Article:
I know it's easier and cheaper to work with steel, but is it THAT MUCH easier and cheaper?
Why almost every custom framebuilder builds steel bikes, but not many work with aluminum?
Given how expensive the labour is in frame building, and how difficult welding aluminum is by hand, I wonder if those who want something lighter than steel are skipping aluminium and going for carbon.– Chris HJun 2, 2017 at 19:33
3Steel is Real bro– CardMechanicJun 2, 2017 at 19:48
1The technology is vastly different. Plus, custom frame builders (and the people who patronize them) know that the advantages of aluminum (and carbon) are vastly oversold.– Daniel R HicksJun 2, 2017 at 21:22
My guesses are: There's more of a history of expertise of working with steel to draw upon. There's more romantic demand for steel (it is indeed 'real'). To learn to build aluminium frames by hand, and establish yourself to the point where it would be financially viable is most likely impossible. As @Chris-h points out, if you had the cash for a custom aluminium frame, just go buy yourself a made-to-measure Sarto for carbon, or Passoni for titanium if you really must have metal.– ilikeprogrammingJun 2, 2017 at 21:23
2An interesting question would be why custom frame builders don't use carbon more.– RoboKarenJun 3, 2017 at 20:03
When you consider the overall outcome - the final bike, not just the frame, hand building in aluminum rarely makes sense. Modern aluminum factory frames are hydro formed into all sorts of engineered shapes that save weight and provide stiffness and compliance where needed. There is no way to hand build an aluminum frame even close to the characteristics of a mass produced frame. Perhaps when we can 3D print aluminum things will change.
If the custom frame customer is a "money is no object" kind of buyer, you custom build a carbon frame.
This leaves the customer having a budget to work to for the final bike. The weight savings of aluminum over a quality steel frame is about 500gram (much less with a custom hand build). However, the weight savings in putting the money saved working with steel into components makes a lighter bike with better components.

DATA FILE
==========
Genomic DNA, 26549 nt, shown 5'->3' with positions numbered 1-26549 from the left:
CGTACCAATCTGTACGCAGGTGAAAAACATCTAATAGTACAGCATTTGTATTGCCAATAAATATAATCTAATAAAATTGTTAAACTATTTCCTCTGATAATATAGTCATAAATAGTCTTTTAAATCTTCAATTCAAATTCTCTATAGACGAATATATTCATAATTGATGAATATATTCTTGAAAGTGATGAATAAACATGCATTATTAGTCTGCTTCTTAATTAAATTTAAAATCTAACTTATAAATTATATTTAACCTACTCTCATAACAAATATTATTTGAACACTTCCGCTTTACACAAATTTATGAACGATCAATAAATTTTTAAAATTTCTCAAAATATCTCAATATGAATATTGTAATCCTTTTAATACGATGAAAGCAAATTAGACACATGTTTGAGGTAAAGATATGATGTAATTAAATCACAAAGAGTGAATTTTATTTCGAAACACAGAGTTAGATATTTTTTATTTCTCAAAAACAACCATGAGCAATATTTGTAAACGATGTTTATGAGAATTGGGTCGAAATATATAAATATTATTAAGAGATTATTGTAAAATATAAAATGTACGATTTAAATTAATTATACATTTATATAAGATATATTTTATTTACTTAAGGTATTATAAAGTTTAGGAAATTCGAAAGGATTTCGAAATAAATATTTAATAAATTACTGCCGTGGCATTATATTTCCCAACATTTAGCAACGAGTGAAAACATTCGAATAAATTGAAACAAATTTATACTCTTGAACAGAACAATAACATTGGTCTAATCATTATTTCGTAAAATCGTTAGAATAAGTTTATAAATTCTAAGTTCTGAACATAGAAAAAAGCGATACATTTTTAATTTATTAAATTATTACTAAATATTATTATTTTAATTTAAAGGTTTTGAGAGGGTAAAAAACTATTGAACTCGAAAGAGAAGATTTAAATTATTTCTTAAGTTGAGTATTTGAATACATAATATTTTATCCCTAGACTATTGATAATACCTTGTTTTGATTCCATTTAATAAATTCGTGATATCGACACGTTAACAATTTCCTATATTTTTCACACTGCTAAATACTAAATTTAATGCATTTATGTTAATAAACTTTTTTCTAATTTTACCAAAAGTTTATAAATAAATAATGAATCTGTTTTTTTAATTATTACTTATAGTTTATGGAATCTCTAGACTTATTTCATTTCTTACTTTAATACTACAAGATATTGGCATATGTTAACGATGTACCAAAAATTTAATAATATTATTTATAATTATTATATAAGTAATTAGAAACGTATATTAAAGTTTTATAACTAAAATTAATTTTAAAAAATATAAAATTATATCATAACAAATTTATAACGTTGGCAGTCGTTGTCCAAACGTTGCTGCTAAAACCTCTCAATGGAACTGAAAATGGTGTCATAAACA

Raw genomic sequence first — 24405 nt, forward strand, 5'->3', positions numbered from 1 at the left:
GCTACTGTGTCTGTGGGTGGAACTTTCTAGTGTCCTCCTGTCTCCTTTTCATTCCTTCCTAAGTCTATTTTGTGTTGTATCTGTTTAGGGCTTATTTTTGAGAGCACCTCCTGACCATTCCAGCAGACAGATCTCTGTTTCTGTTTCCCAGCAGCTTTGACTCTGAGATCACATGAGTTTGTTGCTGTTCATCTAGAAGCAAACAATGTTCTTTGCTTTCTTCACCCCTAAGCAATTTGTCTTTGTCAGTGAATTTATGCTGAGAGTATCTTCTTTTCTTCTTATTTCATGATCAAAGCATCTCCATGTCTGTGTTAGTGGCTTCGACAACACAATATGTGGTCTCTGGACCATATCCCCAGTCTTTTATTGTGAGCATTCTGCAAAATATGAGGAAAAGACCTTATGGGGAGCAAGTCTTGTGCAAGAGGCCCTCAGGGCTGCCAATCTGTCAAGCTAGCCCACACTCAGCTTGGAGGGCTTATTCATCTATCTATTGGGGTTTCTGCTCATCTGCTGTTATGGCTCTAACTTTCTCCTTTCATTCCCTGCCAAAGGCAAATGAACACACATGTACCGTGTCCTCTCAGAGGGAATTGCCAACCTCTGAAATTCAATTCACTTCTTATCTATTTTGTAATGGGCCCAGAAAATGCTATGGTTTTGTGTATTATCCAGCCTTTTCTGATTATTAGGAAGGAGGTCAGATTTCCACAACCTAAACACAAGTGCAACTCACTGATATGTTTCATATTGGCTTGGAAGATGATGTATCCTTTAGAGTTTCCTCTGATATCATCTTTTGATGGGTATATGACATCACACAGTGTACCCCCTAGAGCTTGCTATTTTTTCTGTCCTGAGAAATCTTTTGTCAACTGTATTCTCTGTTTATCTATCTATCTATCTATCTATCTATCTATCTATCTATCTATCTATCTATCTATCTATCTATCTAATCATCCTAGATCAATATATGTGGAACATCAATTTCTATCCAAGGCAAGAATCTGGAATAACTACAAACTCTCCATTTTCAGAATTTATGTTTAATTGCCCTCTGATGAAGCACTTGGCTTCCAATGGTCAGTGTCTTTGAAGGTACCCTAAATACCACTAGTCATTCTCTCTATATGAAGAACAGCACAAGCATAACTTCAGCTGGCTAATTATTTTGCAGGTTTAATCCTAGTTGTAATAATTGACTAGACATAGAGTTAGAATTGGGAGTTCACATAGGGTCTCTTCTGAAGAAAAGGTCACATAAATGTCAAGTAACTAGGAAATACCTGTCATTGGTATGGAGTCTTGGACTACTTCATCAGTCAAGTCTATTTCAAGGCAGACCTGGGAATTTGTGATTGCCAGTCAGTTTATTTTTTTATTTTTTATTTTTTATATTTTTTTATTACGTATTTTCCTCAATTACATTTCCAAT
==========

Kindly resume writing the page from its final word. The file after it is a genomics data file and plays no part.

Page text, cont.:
Frame builders will usually switch to titanium if steel is too heavy and the budget allows for more money to be spent. Its not as light as aluminum, but easier to work with.
If you look at the needs of customers that want custom frames, and are prepared to pay for them, you find they understand more about bikes than most of us, and therefore know how small a part weight in the frame really makes to the cycling experience, and will sacrifice a few grams for improvements elsewhere.
+1, good insight about how at this point any kind of normal small framebuilder couldn't come close to having the design freedom of a mainstream bike from a big company with a bunch of hydroformed tubes. Jun 3, 2017 at 4:54
Mattnz's answer is canonical and addresses aluminum, steel, and titanium frames. Until we can easily 3d print metal frames, custom frames are going to be tube based. Hydroforming metal for one-off bikes isn't worth it and you can't easily braze aluminum (you have to TIG weld it).
But this leaves out another important material (as Chris H notes): carbon fiber.
If you want your own custom bike that has a radical (non-tubular) shape, you should do your own carbon fiber layups. This is something that you can do DIY as well as ask a custom CF builder to do.
And it can be literally any shape you want, within engineering limitations.
Metal 3D printing is already done commercially. It's just very expensive, and much more suitable for complex shapes than tubes. I'm not sure about how work hardening for 3D printed parts works.– ojsJun 3, 2017 at 11:02
Most current metal 3D printing is laser sintered which isn't very strong or CNCed which can't easily produce hollow shapes like a frame. Jun 3, 2017 at 19:41
1I've lifted a 3d printed titanium MTB, but that was a one-off demo of the engineering. It uses internal bracing like bird bones.– Chris HJun 4, 2017 at 8:00
If you would be confident enough to take the laser sintered bike downhill, I'd give you credit. The sintered metal I've seen is very weak in tension. Looks great, wouldn't want to ride on it. Jun 5, 2017 at 18:15
@RoboKaren just seen this after a while. The one I've handled is in this video - sadly I didn't get to ride it (and I'm no downhill rider). Interestingly the next iteration was 3d-printed Ti lugs and suspension parts combined with carbon tubing - so maybe there is a route to custom carbon geometry.– Chris HDec 19, 2018 at 15:24